Popular science writing

I regularly contribute articles to non-scholarly publications, these include newsletters, bulletins and magazines produced by local community groups, industry bodies and scientific associations. As well as recording the specific details about each article, it is also possible to record circulation as a measure of engagement.

If you need to add a financial value to these articles, why not consider what the current rates are for freelance journalists? They seem to be around $0.40-1.00 per word, that makes any (non-scholarly journal) writing associated with research projects as an “in kind” contribution valued at around $500-600? Planning on writing an article associated with an upcoming research project, why not include this extra value as an “in kind” contribution?

I regularly write for The Conversation. The website provides excellent data on the readership of individual articles (including with respect to other contributors from your institution) in addition to republication and social network sharing. Most of my articles receive around 6,000-8,000 reads but many have also reached around 20,000. Again, this is typically substantially greater exposure than received by my articles in scholarly journals. Recording this additional information would help make a handy argument that non-academic writing holds value, especially when arguing about research translation.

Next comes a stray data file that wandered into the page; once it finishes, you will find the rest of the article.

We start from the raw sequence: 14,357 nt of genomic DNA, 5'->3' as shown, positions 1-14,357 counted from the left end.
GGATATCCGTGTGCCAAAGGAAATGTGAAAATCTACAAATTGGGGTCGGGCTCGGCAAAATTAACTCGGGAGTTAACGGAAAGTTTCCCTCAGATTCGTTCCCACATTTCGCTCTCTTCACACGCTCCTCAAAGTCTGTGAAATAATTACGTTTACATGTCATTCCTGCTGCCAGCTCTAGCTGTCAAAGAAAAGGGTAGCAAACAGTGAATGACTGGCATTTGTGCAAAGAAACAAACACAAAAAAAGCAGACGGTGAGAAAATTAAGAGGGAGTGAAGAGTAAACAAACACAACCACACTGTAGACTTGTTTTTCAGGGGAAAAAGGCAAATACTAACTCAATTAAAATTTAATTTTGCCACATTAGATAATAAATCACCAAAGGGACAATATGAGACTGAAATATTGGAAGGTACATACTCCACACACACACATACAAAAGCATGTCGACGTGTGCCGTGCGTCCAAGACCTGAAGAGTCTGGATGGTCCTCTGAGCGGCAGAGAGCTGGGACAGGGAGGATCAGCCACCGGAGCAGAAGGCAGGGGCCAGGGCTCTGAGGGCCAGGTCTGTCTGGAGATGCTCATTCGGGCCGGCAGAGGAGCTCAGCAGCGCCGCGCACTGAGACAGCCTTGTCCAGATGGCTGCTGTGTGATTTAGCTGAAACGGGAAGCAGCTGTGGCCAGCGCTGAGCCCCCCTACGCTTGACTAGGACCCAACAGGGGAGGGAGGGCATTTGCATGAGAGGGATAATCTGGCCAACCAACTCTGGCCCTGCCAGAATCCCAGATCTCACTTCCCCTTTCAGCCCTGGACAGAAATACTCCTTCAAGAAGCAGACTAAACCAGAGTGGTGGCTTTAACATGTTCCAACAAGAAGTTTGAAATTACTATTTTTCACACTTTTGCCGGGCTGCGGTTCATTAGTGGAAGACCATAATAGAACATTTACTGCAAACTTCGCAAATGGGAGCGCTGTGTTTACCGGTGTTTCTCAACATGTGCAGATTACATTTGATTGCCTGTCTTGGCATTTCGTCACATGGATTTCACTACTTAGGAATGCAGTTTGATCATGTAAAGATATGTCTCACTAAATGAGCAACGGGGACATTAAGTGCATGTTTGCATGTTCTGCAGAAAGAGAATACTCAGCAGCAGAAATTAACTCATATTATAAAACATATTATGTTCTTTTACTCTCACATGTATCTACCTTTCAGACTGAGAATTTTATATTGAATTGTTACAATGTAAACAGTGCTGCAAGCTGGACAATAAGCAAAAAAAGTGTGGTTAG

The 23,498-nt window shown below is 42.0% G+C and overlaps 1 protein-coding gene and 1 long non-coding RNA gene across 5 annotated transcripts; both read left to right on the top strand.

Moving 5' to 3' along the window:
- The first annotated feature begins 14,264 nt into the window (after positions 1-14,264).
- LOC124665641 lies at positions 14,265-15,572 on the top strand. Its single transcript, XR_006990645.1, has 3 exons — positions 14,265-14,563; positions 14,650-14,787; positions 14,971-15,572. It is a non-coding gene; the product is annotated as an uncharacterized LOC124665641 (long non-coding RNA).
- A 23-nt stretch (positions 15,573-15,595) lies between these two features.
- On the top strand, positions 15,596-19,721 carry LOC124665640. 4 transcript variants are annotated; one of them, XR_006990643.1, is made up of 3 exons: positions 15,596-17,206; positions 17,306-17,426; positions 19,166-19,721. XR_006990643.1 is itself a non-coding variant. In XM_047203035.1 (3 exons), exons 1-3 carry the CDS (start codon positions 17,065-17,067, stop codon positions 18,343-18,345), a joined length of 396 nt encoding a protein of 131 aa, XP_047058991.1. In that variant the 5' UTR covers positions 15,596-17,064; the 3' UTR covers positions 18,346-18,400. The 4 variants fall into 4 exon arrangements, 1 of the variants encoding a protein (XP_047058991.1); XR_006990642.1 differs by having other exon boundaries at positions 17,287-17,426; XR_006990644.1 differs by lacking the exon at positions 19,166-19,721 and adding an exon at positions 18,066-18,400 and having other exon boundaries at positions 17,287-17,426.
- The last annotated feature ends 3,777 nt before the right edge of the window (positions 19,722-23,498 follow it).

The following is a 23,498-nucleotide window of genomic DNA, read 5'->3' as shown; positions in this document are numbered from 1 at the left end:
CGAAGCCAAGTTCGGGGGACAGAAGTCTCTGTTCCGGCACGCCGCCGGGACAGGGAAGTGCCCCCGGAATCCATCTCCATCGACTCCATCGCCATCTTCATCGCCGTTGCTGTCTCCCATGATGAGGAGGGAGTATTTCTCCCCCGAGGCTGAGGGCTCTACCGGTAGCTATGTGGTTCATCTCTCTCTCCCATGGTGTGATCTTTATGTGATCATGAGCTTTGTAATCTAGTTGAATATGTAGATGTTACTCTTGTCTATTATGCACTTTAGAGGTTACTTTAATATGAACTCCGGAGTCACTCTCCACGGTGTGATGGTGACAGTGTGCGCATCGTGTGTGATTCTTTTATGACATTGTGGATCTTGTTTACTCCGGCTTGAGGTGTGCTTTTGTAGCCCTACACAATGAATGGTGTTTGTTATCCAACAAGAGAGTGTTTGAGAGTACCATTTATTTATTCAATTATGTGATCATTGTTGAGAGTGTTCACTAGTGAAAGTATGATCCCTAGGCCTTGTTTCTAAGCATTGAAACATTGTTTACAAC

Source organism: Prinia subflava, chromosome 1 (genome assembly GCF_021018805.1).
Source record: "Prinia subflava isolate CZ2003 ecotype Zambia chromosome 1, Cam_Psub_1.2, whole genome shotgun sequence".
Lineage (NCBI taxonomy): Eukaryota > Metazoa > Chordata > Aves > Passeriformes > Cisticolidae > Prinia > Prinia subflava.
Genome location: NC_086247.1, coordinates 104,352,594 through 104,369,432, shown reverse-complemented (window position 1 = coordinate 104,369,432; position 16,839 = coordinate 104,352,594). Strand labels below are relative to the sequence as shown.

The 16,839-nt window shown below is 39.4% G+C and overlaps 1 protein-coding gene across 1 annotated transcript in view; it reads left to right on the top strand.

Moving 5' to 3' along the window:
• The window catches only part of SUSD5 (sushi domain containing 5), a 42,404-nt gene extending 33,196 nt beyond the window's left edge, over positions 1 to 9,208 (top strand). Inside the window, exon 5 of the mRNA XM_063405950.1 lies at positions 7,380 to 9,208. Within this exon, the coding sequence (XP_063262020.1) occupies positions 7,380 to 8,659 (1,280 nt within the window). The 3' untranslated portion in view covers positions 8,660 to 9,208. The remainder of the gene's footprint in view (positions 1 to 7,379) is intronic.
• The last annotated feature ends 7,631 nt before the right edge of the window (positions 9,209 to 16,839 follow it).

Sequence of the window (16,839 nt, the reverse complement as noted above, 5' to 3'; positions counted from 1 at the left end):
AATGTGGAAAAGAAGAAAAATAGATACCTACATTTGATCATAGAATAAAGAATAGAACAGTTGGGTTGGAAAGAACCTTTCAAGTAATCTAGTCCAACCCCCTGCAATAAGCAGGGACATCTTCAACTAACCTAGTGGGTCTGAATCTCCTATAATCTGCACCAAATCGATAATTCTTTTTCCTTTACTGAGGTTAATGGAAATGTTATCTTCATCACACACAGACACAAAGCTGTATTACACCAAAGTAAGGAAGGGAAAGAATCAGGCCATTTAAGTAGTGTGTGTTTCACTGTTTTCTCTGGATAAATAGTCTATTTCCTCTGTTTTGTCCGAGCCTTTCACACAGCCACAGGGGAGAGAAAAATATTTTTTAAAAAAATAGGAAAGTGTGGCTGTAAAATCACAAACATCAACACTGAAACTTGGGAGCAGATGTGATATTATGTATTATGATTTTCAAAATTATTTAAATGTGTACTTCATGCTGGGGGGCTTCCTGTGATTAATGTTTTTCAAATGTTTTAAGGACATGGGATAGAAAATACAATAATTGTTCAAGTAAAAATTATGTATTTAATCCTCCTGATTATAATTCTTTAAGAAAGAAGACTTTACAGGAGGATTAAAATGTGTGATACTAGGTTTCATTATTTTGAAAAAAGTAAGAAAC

Output from @mozziebites Twitter Analytics for February 2015

Output from @mozziebites Twitter Analytics for February 2015 showing data on impressions and engagement with my Tweets during the month.

Social media activity

Got a Twitter account or Facebook page? It is obviously great to keep track of your follower numbers, retweets, likes and shares of tweets and posts. It is a way to demonstrate engagement with the community. I started tracking my activity on Twitter early on. I was partly interested in whether people would engage with tweets about mozzies but I also wanted to demonstrate to my “bosses” that using social media for “work purposes” had some benefits in line with the public health objectives of my research activities. There was also a very nice paper published in 2012 that provided a framework for assessing the engagement of health authorities with social media and I wanted to gather similar data.